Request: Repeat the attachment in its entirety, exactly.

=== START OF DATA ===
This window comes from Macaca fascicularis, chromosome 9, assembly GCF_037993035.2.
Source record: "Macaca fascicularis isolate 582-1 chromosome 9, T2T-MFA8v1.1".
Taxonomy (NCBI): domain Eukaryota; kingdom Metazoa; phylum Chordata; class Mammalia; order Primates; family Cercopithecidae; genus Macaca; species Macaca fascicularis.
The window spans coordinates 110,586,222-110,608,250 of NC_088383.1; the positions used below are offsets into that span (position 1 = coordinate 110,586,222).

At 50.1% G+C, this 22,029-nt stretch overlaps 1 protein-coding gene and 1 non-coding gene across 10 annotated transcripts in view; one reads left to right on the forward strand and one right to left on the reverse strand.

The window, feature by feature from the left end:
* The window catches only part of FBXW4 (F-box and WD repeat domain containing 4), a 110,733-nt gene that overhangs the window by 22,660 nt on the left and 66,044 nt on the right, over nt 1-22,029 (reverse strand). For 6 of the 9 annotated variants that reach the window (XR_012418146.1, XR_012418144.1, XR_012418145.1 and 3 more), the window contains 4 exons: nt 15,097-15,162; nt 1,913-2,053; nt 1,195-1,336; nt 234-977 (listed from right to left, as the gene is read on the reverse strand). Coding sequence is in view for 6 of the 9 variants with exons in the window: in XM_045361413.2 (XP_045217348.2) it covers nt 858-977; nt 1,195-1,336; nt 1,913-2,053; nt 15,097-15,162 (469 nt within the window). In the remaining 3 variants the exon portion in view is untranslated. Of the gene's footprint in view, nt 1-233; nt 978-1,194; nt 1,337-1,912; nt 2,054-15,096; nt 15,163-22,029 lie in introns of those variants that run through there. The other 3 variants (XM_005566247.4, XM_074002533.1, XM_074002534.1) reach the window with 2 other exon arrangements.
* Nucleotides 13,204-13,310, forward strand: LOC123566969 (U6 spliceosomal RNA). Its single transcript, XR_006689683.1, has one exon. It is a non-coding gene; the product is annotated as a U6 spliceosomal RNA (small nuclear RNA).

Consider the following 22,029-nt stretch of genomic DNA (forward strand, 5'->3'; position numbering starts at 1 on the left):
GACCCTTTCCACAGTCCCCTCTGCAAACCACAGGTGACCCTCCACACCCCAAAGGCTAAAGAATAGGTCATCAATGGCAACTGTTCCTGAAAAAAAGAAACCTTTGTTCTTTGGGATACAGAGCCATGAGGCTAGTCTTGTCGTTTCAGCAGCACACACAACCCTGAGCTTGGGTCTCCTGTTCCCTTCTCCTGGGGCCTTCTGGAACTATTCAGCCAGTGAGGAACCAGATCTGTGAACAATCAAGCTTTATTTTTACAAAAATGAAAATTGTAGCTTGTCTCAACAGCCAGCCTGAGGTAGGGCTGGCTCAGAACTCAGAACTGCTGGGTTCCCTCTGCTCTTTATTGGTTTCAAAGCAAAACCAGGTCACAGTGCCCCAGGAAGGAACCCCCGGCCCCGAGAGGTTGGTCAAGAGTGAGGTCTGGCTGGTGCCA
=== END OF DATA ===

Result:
This window comes from Macaca fascicularis, chromosome 9, assembly GCF_037993035.2.
Source record: "Macaca fascicularis isolate 582-1 chromosome 9, T2T-MFA8v1.1".
Taxonomy (NCBI): domain Eukaryota; kingdom Metazoa; phylum Chordata; class Mammalia; order Primates; family Cercopithecidae; genus Macaca; species Macaca fascicularis.
The window spans coordinates 110,586,222-110,608,250 of NC_088383.1; the positions used below are offsets into that span (position 1 = coordinate 110,586,222).

At 50.1% G+C, this 22,029-nt stretch overlaps 1 protein-coding gene and 1 non-coding gene across 10 annotated transcripts in view; one reads left to right on the forward strand and one right to left on the reverse strand.

The window, feature by feature from the left end:
* The window catches only part of FBXW4 (F-box and WD repeat domain containing 4), a 110,733-nt gene that overhangs the window by 22,660 nt on the left and 66,044 nt on the right, over nt 1-22,029 (reverse strand). For 6 of the 9 annotated variants that reach the window (XR_012418146.1, XR_012418144.1, XR_012418145.1 and 3 more), the window contains 4 exons: nt 15,097-15,162; nt 1,913-2,053; nt 1,195-1,336; nt 234-977 (listed from right to left, as the gene is read on the reverse strand). Coding sequence is in view for 6 of the 9 variants with exons in the window: in XM_045361413.2 (XP_045217348.2) it covers nt 858-977; nt 1,195-1,336; nt 1,913-2,053; nt 15,097-15,162 (469 nt within the window). In the remaining 3 variants the exon portion in view is untranslated. Of the gene's footprint in view, nt 1-233; nt 978-1,194; nt 1,337-1,912; nt 2,054-15,096; nt 15,163-22,029 lie in introns of those variants that run through there. The other 3 variants (XM_005566247.4, XM_074002533.1, XM_074002534.1) reach the window with 2 other exon arrangements.
* Nucleotides 13,204-13,310, forward strand: LOC123566969 (U6 spliceosomal RNA). Its single transcript, XR_006689683.1, has one exon. It is a non-coding gene; the product is annotated as a U6 spliceosomal RNA (small nuclear RNA).

Consider the following 22,029-nt stretch of genomic DNA (forward strand, 5'->3'; position numbering starts at 1 on the left):
GACCCTTTCCACAGTCCCCTCTGCAAACCACAGGTGACCCTCCACACCCCAAAGGCTAAAGAATAGGTCATCAATGGCAACTGTTCCTGAAAAAAAGAAACCTTTGTTCTTTGGGATACAGAGCCATGAGGCTAGTCTTGTCGTTTCAGCAGCACACACAACCCTGAGCTTGGGTCTCCTGTTCCCTTCTCCTGGGGCCTTCTGGAACTATTCAGCCAGTGAGGAACCAGATCTGTGAACAATCAAGCTTTATTTTTACAAAAATGAAAATTGTAGCTTGTCTCAACAGCCAGCCTGAGGTAGGGCTGGCTCAGAACTCAGAACTGCTGGGTTCCCTCTGCTCTTTATTGGTTTCAAAGCAAAACCAGGTCACAGTGCCCCAGGAAGGAACCCCCGGCCCCGAGAGGTTGGTCAAGAGTGAGGTCTGGCTGGTGCCA